Administration's plan calls for greater accountability, enforcement of subcontracting goals

The Bush administration Oct. 30 released its plan for unbundling large federal contracts, calling for increased accountability of high-level agency officials in eliminating unnecessary contract bundling and mitigating the effects of necessary bundling on small businesses. The new plan is part of the administration¡¦s strategy to give small businesses more opportunities to win federal work.

Contract bundling is the practice of consolidating procurements for goods or services in a single contract. In particular, information technology contracts, services contracts, GSA schedules contracts and governmentwide acquisition contracts are increasingly being bundled, said Angela Styles, administrator of the Office of Federal Procurement Policy in the Office of Management and Budget.

Contracts are bundled for various reasons: to speed the buying process, to simplify the buying process and to enable efficient procurement with fewer acquisition staff. However, the diversity, size or specialized nature of the tasks required, the total value of the anticipated award and the geographical dispersion of performance sites with bundled contracts can limit small-business opportunities, according to the administration¡¦s plan.

Between fiscal years 1992 and 2001, federal agencies reported 1.24 million prime contracts worth $1.89 trillion. Of those contracts, 8.6 percent were bundled, accounting for $840.3 billion, or 44.5 percent of prime contract dollars over that period. Small firms won 13 percent of the bundled prime contract dollars, according to a report prepared for the Small Business Administration by Eagle Eye Publishers Inc. of Fairfax, Va.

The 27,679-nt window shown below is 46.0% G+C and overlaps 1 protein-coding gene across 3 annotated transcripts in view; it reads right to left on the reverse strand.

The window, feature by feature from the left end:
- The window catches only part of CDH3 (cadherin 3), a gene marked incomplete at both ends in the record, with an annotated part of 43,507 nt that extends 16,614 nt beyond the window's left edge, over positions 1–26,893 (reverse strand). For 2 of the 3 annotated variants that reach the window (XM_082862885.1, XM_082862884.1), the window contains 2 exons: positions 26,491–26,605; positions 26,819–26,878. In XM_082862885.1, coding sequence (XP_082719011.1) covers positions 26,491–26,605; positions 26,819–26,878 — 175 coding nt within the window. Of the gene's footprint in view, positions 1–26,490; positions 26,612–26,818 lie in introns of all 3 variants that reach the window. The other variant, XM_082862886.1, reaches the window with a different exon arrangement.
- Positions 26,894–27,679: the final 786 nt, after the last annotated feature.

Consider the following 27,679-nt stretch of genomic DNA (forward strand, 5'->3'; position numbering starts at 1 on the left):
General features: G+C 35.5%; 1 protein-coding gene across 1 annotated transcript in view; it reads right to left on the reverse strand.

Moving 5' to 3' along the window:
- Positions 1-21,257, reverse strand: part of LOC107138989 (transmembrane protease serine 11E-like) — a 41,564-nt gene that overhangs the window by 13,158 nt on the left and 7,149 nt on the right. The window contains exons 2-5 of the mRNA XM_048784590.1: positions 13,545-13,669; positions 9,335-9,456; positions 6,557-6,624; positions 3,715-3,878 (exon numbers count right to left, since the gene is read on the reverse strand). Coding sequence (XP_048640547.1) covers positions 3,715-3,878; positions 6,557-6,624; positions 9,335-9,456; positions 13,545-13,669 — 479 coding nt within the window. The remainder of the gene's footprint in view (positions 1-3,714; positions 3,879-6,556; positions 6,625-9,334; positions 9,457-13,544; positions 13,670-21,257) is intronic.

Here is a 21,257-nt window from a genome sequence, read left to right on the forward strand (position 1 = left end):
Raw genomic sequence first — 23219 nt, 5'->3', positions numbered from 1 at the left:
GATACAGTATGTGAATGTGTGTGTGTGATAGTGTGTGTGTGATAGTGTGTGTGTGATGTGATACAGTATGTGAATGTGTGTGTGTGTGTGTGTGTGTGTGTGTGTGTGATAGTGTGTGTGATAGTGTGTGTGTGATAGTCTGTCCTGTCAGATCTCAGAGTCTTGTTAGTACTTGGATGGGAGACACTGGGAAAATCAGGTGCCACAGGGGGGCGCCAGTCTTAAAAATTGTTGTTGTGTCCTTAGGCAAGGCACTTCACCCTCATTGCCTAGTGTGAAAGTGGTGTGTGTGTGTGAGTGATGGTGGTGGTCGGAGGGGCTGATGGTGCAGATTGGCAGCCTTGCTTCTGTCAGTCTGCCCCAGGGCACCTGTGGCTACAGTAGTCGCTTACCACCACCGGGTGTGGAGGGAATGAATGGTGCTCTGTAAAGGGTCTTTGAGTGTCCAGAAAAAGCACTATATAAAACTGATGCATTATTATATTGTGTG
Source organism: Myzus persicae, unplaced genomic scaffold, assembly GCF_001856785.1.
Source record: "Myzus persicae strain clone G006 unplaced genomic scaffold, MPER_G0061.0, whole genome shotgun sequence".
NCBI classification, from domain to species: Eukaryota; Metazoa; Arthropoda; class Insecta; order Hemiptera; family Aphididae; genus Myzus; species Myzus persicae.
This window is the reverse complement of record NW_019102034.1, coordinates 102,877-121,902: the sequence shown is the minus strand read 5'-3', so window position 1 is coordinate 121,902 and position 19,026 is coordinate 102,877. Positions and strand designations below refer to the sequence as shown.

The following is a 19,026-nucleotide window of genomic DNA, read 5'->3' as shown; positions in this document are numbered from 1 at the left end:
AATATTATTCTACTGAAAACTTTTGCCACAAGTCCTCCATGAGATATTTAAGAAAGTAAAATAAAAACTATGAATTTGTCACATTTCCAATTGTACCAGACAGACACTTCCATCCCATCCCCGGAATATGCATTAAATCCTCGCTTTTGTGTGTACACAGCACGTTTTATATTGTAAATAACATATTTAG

Increasing opportunities for small businesses will result in greater competition, in lower costs and more creativity, Styles said.

The administration¡¦s plan calls for:

* Accountability of senior agency management for improving contracting opportunities for small businesses. The Office of Management and Budget will require quarterly reports on agency efforts to address contract bundling issues, Styles said.

* Timely and accurate reporting of contract bundling information, monitored by the President¡¦s Management Council, which is made up of deputy secretaries and administrators from 26 major executive branch departments and agencies.

* Contract bundling reviews for task and delivery orders under multiple-award contract vehicles. These contracts and orders placed under them currently escape reviews of contract bundling, according to the administration. Regulatory changes are required to enact this change.

* Agency contract bundling reviews of proposed acquisitions above agency-specific dollar thresholds, set between $2 million and $7 million. Regulatory changes will be required.

* Strengthening compliance with subcontracting plans where bundling is justified. Requiring agencies to use contractor compliance with subcontracting plans as an evaluation factor for future contract awards. Regulatory changes will be required.

* Facilitating the development of small business teams and joint ventures that can compete for bundled or consolidated contracts. The SBA will determine if regulatory changes are necessary.

The proposed regulatory changes will be prepared by Jan. 31, 2003, according to the administration¡¦s plan.

The administration¡¦s intent is not to slow the process or eliminate procurement efficiencies gained in the past 10 years, but the strategy will ¡§put a bit of sand¡¨ in the wheels of the procurement process, Styles said.

"We need to make sure there are enough resources" to enable procurement officers to handle contracts with a greater number of companies, she said.


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